Many randomized controlled trials in economics (and probably other sciences as well?) use regressions to analyze data obtained from experiments. In the simplest setup with binary treatment, assuming a constant treatment effect, a typical regression equation would look like:

$$y_i = \alpha + \beta T_i + Z_i\theta_Z + \varepsilon_i,$$

where $T_i$ is a dummy indication treatment vs. placebo and $Z_i$ is a vector of control variables holding all kinds of information, which the researcher expects to predict the outcome. By design (randomization) $T_i$ is uncorrelated with $Z_i$. The treatment effect estimate is then simply the coefficient estimate of $\beta$, $\hat\beta$.

How can the use of this be justified above a simple test of difference in means between the two groups? This would correspond to estimating $\beta$ in a regression without controls: $$y_i = \alpha + \beta T_i + \varepsilon_i$$

Is it increasing the precision of the estimate?

A research is interested in getting the most precise estimate for the average treatment effect. I.e. (s)he might be using controls to improve/lower $V(\hat\beta)$. When does that work?

Let $\theta = (\beta,\alpha,\theta_Z')'$, $X_i = (T_i, 1,Z_i')$, and let $X$ be a matrix stacking all the $X_i$. Then a regression equation in matrix notation with controls would be: $$Y=X\theta+\varepsilon$$ Now, the variance of the OLS estimate for $\theta$ is $\hat\theta=(X'X)^{-1}X'Y$. The variance of this decomposes to: $$V(\hat\theta)=E[(X'X)^{-1}X'V[\varepsilon|X]X(X'X)^{-1}]$$ If we assume homoscedasticity $V[\varepsilon|X]=\sigma^2I$, this becomes: $$V(\hat\theta)=\sigma^2E[(X'X)^{-1}]$$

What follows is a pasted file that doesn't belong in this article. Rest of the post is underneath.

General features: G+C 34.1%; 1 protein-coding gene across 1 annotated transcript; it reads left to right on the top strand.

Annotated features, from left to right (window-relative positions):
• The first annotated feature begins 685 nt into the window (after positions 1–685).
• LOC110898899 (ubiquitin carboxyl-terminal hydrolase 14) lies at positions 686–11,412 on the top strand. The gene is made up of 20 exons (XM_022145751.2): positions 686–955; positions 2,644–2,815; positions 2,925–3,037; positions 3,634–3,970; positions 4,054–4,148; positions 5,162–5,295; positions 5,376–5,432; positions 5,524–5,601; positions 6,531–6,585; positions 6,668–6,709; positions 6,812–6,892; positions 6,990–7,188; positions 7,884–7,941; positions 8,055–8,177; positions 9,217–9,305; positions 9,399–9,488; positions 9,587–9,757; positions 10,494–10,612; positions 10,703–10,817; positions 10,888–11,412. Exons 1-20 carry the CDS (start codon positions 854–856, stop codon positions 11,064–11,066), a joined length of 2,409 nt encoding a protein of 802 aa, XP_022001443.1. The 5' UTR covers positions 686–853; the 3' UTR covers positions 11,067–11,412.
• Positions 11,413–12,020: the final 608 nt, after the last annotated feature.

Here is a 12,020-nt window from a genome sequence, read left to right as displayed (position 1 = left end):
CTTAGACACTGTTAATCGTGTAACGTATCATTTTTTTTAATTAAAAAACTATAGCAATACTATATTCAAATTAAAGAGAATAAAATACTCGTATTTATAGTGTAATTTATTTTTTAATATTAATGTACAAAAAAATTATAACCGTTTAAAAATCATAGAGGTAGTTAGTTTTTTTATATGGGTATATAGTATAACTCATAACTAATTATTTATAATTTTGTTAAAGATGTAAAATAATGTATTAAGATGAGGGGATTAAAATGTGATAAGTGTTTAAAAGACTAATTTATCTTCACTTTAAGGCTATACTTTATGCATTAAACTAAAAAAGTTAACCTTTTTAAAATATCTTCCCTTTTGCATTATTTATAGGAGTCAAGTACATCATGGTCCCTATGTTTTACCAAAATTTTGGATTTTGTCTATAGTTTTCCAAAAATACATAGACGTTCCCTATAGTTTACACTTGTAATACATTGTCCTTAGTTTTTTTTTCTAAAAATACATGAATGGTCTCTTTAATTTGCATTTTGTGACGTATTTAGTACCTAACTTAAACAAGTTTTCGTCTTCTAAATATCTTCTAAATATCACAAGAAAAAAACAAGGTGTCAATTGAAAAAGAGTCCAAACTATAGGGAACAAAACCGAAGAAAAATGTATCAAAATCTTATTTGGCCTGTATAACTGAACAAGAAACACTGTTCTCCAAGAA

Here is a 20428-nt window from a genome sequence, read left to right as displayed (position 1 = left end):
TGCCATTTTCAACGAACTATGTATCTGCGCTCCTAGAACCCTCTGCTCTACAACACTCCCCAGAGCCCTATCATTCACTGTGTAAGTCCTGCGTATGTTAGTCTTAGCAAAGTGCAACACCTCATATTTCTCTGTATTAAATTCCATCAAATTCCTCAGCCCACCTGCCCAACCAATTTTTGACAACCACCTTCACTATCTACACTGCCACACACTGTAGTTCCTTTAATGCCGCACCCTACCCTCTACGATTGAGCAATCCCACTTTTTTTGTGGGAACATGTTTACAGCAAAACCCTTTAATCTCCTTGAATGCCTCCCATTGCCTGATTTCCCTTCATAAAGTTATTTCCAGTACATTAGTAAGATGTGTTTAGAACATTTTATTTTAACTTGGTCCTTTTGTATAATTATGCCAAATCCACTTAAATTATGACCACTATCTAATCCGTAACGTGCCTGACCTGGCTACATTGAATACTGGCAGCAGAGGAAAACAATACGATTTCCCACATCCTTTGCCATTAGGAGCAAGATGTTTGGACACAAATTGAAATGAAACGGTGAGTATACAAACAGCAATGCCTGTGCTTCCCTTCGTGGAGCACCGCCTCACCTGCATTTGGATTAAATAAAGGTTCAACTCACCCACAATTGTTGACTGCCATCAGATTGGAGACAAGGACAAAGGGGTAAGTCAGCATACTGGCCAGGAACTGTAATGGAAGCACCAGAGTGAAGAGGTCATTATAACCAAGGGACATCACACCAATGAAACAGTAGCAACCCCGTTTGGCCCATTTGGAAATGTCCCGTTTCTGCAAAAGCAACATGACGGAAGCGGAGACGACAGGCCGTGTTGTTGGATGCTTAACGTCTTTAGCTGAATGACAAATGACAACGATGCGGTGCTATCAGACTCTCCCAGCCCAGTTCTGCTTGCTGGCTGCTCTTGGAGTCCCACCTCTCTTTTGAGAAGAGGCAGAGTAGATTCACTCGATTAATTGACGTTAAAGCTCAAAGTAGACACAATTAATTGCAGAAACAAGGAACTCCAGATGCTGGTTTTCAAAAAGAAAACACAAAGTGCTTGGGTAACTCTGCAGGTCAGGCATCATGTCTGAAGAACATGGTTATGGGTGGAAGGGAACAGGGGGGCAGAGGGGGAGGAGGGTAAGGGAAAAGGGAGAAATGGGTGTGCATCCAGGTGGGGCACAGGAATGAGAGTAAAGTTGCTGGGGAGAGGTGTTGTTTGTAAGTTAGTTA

The variance of my treatment effect estimate, $V(\hat\beta)$ is now the first element in $V(\hat\theta)$

Now I guess one possible goal would be to minimize this (and thereby minimize MSE). But it is not obvious to me when this would lead to the use of covariates $Z_i$. More precisely, the use of covariates could do both, increase and decrease the variance of $\hat\beta$. Is it possible to derive conditions for this?


1 Answer 1


An alternative way to write the standard error (assuming homoscedasticity) of the regression coefficient estimate in your first model is \begin{equation} se(\hat \beta) = \sqrt{\frac{\sum_{i=1}^n e^2}{(n-k-1)\sum_{i=1}^n(T_{i}-\bar T)^2(1-R^2_T)}} \end{equation} where $e$ are the residuals from the regression and $R^2_T$ is the $R^2$ from a regression of $T$ on $Z$. Three things in the equation could change depending on if you include $Z$ in the model or not.

First, the sum of squared residuals will always decrease (technically never increases) since we will never explain less of $y$ by adding regressors. This will make the standard error smaller.

Second $k$, the number of regressors, will change. This increases the standard error.

Third, $R^2_T$ will likely not be too different from 0 since random assignment ensures that $Z$ is uncorrelated with $T$. I will assume this is 0, but larger values will increase the standard error.

From the first two adding more regressors will decrease the standard error as long as the decrease in sum of squared residuals (unexplained part of $y$) is large relative to the increase in the number of coefficients.

  • $\begingroup$ I guess this is $\hat{se}(\hat\beta)$ and not $se(\hat\beta)$, no? $\endgroup$
    – sheß
    Apr 20, 2016 at 21:57
  • $\begingroup$ can you respond to this or am I getting something fundamentally wrong? $\endgroup$
    – sheß
    Apr 29, 2016 at 11:31

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